W. Barry Carew, Petitioner, v. Office of Personnel Management, Respondent, 878 F.2d 366 (Fed. Cir. 1989)Annotate this Case
June 20, 1989
Kathleen P. Mahon-Solerwitz, Great Neck, N.Y., for petitioner.
Carolyn Mark, Commercial Litigation Branch, Dept. of Justice, Washington, D.C., for respondent. With her on the brief were John R. Bolton, Asst. Atty. Gen., David M. Cohen, Director and Robert A. Reutershan, Asst. Director.
Before FRIEDMAN, MAYER and MICHEL, Circuit Judges.
MAYER, Circuit Judge.
W. Barry Carew appeals the final order of the Merit Systems Protection Board denying his petition for review of a remand initial decision of the administrative judge, that he is barred from receiving civil service retirement credit as a "law enforcement officer" for his service with the Central Intelligence Agency because 50 U.S.C. § 403(d) (3) expressly precludes the CIA from performing "law enforcement" functions. Carew v. Office of Personnel Management, 38 M.S.P.R. 611 (1988). We affirm.Background
From August 31, 1959, through July 22, 1972, Carew was employed by the CIA. Since then he has been employed by the Bureau of Narcotics and Dangerous Drugs of the Department of Justice, and its successor, the Drug Enforcement Administration. Upon assuming his duties at Justice, Carew became subject to the Civil Service Retirement Act (CSRA), 5 U.S.C. § 8331 et seq. When the Federal Employees Retirement System (FERS), 5 U.S.C. § 8401 et seq., was enacted in 1986, Carew did not elect to join it and remains subject to the CSRA.
In response to Carew's request for a ruling on the creditability of his prior service, the Office of Personnel Management (OPM) ruled that his positions at Justice were "law enforcement officer" positions within the meaning of 5 U.S.C. § 8331(20), and he is, therefore entitled to retirement credit under 5 U.S.C. § 8336(c) (1)1 for his tenure there. The question here is whether Carew is similarly entitled to treat his service with the CIA as law enforcement under the same statute. OPM said no, and the Board's administrative judge agreed in his initial decision of July 3, 1986. Granting summary judgment in favor of OPM, the administrative judge reasoned that because 50 U.S.C. § 403(d) (3)2 prohibits the CIA from engaging in law enforcement, Carew's service with that agency could not, as a matter of law, be credited toward his law enforcement retirement.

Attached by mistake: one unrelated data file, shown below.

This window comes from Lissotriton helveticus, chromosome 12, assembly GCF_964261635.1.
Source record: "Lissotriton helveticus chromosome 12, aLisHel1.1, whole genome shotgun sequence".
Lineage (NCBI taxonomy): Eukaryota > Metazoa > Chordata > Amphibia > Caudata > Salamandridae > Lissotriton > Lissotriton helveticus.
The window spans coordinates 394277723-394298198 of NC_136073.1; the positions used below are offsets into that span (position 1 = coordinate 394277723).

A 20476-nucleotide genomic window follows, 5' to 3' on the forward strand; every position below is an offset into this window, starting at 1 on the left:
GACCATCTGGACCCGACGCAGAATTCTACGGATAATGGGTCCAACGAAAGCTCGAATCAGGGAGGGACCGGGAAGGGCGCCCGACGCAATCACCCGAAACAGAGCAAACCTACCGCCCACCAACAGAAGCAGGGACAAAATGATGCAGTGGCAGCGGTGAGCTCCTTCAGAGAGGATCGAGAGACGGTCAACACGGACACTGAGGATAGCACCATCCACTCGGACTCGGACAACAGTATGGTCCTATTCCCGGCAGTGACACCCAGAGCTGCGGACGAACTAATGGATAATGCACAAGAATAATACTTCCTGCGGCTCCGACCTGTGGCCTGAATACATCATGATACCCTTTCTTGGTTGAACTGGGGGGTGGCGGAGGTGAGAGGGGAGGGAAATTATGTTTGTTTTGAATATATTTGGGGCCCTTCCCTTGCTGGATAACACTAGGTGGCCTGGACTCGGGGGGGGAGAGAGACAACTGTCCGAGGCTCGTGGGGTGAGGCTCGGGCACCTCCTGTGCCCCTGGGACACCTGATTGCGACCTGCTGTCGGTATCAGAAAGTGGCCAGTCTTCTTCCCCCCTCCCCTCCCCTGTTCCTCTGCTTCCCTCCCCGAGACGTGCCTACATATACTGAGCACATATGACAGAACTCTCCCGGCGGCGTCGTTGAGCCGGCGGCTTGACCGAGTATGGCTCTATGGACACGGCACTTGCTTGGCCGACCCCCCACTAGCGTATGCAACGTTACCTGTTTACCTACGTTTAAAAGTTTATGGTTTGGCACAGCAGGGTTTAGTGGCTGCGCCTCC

On review, the Board vacated the initial decision, holding that Carew was entitled to a hearing. But because the legal question of whether section 403(d) (3) precludes Carew's claim was dispositive, it instructed the administrative judge that on remand Carew need only be offered an opportunity to present oral argument, 34 M.S.P.R. 527 (1987). Carew petitioned this court for review of the Board's order, arguing that he was entitled to a full evidentiary hearing. Because " [a]n order, such as this, remanding a matter to an administrative agency for further proceedings is not final," we dismissed the appeal without prejudice. Carew v. Office of Personnel Management, No. 87-3583 (Nov. 25, 1987).
On remand, Carew declined to present oral argument; instead he submitted a supplemental written statement. The administrative judge again affirmed OPM's determination that Carew was not entitled to law enforcement retirement credit for his service with the CIA. This became the final decision of the Board when Carew's petition for review was denied.
Carew argues that the Board erred in denying him a full evidentiary hearing to establish that he performed duties during his tenure with the CIA that were "substantially similar," and indeed "identical," to those of a law enforcement officer as defined by 5 U.S.C. § 8331(20), and that those years are creditable toward his law enforcement retirement. We disagree with both contentions.
Carew premises his purported "right to a full evidentiary hearing" on 5 U.S.C. § 7701(a) (1). Even if this provision, which gives an appellant before the Board the right "to a hearing for which a transcript will be kept," requires a trial-type hearing as Carew urges, it does not apply to this situation. "It is clear, rather, that the basic source of the Board's authority in this general area lies in 5 U.S.C. § 8347(d) (1), which provides that such retirement matters 'may be appealed to the Merit Systems Protection Board under procedures prescribed by the Board.' " Lindahl v. Office of Personnel Management, 776 F.2d 276, 278 (Fed. Cir. 1985). If there were any doubt about this, section 8347(n) (4) (B) stipulates that "section 8347(d) of this title shall apply with respect to employees of the Central Intelligence Agency who are subject to the Civil Service Retirement System."3 The Board gave Carew the opportunity to present oral argument on the question of law it found dispositive of his case. He declined the opportunity, but we see no inadequacy in the procedure.